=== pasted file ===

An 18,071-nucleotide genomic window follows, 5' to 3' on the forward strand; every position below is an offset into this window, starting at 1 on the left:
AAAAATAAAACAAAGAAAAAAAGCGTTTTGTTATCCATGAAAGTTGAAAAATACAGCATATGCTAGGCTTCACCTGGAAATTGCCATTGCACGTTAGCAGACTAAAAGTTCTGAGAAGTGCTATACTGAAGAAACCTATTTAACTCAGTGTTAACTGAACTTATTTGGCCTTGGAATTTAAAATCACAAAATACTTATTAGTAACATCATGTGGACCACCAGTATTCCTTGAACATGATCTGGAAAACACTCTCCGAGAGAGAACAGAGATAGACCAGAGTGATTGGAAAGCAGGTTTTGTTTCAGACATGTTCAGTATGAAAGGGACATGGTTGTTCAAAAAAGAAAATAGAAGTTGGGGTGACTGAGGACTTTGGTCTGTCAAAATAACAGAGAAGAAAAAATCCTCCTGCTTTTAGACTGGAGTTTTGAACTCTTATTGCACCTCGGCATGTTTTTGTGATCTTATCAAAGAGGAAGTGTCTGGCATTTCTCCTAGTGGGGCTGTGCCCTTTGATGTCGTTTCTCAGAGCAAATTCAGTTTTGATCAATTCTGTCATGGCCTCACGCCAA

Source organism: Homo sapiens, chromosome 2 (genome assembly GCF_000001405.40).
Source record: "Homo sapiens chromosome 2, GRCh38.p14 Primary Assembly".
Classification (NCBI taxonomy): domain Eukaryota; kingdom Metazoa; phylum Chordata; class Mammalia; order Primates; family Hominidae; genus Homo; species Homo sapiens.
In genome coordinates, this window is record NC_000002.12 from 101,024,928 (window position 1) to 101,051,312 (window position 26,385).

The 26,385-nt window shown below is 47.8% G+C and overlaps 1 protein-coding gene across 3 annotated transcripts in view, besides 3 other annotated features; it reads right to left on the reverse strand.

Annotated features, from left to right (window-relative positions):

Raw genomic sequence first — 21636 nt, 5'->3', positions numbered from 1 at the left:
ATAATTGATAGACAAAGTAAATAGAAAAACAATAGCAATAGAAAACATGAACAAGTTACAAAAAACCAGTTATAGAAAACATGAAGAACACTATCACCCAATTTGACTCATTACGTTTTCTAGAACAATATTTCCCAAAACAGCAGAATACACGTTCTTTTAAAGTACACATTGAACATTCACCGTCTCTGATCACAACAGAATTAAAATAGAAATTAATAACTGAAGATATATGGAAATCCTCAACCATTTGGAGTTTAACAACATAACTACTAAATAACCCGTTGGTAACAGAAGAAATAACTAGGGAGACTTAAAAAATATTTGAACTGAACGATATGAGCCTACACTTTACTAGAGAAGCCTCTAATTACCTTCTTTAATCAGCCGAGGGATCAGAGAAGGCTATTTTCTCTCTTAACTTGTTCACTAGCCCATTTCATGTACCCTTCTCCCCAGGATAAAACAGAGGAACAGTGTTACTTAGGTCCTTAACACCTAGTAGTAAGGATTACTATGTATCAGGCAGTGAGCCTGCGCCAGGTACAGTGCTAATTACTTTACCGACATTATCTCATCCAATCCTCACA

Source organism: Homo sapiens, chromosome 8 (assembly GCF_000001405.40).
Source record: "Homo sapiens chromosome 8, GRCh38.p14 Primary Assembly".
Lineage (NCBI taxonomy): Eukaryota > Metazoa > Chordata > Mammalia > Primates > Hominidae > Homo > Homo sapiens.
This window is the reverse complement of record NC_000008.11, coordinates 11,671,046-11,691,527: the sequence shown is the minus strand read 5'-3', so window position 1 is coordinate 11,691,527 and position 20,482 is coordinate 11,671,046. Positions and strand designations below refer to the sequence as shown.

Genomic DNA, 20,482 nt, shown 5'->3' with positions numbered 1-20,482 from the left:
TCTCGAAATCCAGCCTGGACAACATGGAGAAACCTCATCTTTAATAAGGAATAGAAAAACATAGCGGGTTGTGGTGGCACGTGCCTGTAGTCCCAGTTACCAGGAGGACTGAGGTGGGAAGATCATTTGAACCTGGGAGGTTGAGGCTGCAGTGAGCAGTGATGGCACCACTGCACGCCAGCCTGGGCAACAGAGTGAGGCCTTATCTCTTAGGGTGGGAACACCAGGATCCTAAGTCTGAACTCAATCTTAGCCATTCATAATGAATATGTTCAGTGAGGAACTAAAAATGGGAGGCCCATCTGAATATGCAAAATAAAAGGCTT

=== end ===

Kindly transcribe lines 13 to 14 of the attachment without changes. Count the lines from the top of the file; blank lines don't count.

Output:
Lineage (NCBI taxonomy): Eukaryota > Metazoa > Chordata > Mammalia > Primates > Hominidae > Homo > Homo sapiens.
This window is the reverse complement of record NC_000008.11, coordinates 11,671,046-11,691,527: the sequence shown is the minus strand read 5'-3', so window position 1 is coordinate 11,691,527 and position 20,482 is coordinate 11,671,046. Positions and strand designations below refer to the sequence as shown.